Delayed Clamping After Birth May Prevent Anemia in Children

Delayed Clamping After Birth May Prevent Anemia in Children

by Julia Samuel on  January 18, 2017 at 11:05 AM Health Watch
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  • Anaemia affects over 40% of all children under five years of age in the world.
  • Iron deficiency up to six months of age can be prevented when clamping of the umbilical cord after birth is delayed by 3 minutes.
Iron deficiency up to six months of age can be prevented when clamping of the umbilical cord is delayed, according to a new study from Uppsala University, published in JAMA Pediatrics.
Delayed Clamping After Birth May Prevent Anemia in Children

Anaemia can impinge on mental and physical performance, and is associated with long-term deterioration in growth and development in children. Iron deficiency is the reason for anaemia in approximately 50 percent of the children.

When clamping of the umbilical cord is delayed, i.e. for more than three minutes, iron deficiency up to six months of age can be prevented, but this has not been shown to prevent iron deficiency or anaemia in older infants.

In the study, the researchers randomised 540 children born at a large obstetrical hospital in Kathmandu, Nepal, to early (less than 60 seconds) or delayed (more than 180 seconds) cord clamping.

In Nepal, approximately 70 percent of infants up to one year of age have anaemia. Follow-up included blood samples at eight and twelve months of age, to evaluate anaemia (haemoglobin) and iron deficiency (ferritin).

At the age of eight months, the incidence of anaemia was reduced by nine percent among the Nepalese infants and even at twelve months of age, eight percent fewer infants were anaemic.

The children in the delayed cord clamping group generally had higher haemoglobin values, and the percentage of children who had iron deficiency at eight months of age decreased significantly, by more than 40 percent.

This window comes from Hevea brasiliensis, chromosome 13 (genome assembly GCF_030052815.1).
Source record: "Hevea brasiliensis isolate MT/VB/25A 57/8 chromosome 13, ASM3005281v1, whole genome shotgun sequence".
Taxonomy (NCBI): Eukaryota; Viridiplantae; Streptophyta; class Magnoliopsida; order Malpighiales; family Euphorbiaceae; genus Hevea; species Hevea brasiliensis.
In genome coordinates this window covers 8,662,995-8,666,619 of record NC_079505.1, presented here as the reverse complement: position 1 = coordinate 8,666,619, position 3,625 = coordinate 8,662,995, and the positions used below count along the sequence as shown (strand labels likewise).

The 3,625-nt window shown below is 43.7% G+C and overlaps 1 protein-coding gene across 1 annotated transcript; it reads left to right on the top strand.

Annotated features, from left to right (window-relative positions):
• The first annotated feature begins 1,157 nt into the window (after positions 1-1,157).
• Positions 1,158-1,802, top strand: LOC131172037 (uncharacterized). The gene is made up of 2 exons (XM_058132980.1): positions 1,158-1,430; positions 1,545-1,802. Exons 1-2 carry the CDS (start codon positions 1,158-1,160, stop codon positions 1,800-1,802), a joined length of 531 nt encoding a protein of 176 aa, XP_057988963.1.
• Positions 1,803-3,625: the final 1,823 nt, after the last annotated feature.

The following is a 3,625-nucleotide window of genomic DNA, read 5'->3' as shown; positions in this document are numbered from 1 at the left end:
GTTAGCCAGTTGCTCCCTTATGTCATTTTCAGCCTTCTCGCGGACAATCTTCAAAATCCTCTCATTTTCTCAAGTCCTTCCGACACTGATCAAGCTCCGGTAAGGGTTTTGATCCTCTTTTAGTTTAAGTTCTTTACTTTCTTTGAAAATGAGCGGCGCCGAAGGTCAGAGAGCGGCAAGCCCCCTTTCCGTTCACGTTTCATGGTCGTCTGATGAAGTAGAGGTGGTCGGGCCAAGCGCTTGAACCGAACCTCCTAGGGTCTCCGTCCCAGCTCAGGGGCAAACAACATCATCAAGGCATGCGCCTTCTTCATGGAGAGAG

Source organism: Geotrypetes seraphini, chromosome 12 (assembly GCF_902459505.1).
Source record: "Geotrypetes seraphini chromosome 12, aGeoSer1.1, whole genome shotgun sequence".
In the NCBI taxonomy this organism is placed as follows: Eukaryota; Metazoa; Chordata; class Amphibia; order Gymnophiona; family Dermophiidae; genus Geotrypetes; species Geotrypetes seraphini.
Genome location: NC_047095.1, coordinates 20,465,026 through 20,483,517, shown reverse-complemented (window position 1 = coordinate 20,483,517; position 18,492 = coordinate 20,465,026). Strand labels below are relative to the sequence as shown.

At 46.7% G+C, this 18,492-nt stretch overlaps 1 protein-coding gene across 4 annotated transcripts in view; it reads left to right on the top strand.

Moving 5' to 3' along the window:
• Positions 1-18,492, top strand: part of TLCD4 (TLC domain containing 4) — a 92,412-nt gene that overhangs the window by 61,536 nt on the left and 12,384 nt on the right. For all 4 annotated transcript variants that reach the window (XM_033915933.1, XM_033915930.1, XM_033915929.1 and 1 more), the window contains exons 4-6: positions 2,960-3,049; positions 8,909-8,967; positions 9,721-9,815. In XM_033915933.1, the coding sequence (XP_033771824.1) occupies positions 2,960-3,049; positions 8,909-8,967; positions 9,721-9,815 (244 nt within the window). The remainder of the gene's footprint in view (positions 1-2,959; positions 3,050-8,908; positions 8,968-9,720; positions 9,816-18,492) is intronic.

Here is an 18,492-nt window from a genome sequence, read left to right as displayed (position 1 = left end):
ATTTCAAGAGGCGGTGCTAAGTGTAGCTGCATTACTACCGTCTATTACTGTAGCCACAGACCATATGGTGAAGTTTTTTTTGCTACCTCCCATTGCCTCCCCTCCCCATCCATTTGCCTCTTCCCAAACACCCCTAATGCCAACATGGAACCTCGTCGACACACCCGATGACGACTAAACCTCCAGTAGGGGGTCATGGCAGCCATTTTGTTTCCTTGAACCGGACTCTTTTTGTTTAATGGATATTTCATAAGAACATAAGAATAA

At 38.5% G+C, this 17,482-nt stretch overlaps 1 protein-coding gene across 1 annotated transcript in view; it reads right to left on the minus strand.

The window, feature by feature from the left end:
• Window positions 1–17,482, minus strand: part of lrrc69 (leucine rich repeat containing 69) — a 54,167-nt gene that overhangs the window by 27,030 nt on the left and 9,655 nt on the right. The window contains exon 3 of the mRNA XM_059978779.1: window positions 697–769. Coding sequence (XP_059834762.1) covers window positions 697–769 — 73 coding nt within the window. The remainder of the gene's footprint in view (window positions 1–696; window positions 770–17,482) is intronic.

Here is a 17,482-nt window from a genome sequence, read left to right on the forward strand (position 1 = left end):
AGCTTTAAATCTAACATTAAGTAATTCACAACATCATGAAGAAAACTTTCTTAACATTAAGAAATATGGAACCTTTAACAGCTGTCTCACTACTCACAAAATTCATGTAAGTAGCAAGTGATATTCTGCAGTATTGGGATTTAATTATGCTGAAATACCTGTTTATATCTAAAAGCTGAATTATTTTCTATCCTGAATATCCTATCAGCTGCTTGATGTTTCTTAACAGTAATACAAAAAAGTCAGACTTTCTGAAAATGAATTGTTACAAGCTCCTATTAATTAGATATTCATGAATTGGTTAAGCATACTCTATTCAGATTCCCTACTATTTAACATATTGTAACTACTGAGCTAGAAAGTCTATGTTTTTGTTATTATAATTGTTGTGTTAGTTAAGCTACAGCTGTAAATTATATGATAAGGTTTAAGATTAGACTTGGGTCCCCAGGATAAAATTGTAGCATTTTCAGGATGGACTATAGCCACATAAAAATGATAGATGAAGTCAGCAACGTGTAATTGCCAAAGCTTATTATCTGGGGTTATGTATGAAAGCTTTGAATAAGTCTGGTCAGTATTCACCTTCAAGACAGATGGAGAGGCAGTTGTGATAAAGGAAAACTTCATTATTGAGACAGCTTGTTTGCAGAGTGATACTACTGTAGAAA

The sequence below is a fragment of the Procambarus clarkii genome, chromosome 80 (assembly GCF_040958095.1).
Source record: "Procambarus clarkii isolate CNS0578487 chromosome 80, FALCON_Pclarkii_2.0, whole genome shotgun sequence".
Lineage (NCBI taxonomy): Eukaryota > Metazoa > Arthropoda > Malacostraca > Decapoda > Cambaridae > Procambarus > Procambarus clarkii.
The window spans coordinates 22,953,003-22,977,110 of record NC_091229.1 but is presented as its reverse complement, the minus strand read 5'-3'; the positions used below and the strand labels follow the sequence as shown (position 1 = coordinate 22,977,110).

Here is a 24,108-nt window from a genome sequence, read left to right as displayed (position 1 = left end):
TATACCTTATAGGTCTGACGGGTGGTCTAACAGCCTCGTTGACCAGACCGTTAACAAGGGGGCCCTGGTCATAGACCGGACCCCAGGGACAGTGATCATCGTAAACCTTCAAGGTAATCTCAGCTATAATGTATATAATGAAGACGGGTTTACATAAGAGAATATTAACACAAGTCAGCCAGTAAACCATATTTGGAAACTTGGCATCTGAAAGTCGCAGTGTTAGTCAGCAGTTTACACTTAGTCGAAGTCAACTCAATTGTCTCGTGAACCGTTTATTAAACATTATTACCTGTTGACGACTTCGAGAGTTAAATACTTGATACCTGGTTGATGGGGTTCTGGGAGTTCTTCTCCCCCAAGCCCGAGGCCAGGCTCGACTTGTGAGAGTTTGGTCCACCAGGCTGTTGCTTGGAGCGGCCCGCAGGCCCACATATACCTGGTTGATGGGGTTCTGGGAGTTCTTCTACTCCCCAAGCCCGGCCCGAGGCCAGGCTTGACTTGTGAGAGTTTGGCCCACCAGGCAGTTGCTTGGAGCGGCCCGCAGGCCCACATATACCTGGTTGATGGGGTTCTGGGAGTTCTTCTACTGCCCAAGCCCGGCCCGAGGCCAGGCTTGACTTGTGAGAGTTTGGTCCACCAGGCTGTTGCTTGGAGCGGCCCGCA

At birth, approximately one third of the child's blood is in the placenta. If clamping of the umbilical cord is done immediately (early cord clamping), the blood will remain in the placenta and go to waste (or can be stored in stem cell banks).

If instead clamping is postponed for three minutes, most of the blood can flow back to the child as an extra blood transfusion, consisting of about one decilitre (half a cup) of blood, which is equivalent to about two litres (half a US gallon) for an adult. A blood donor gives 0.4-0.5 litres of blood.

Blood contains red blood cells that contain haemoglobin. Haemoglobin carries oxygen to the tissues of the body. Haemoglobin contains a lot of iron, and the extra decilitre of blood may contain iron that corresponds to three to four months of an infant's needs.

The World Health Organization (WHO) recommends umbilical cord clamping at one minute or later, while the American College of Obstetricians and Gynaecologists (ACOG) recommends umbilical cord clamping at 30-60 seconds or later.

The study was done previously in Sweden and it was found that after delayed clamping children had more iron in the body at four months of age and that the proportion of children with iron deficiency decreased by 90 percent, from 5.7 percent to 0.6 percent.

The children's general intelligence and development did not differ at four years of age, but after delayed clamping the children had improved fine motor and social skills.

This study implies that waiting to clamp the umbilical cord for more than three minutes is important in communities where it is common for infants to have anaemia and iron deficiency.

Delaying cord clamping for more than three minutes is an action with no cost and without any side effects.

  1. Andersson, O. et al, Can Delayed Umbilical Cord Clamping Reduce Infant Anaemia at Age 8, 12 Months?, JAMA Pediatrics (2017) doi:10.1001/jamapediatrics.2016.3971.

Source: Medindia

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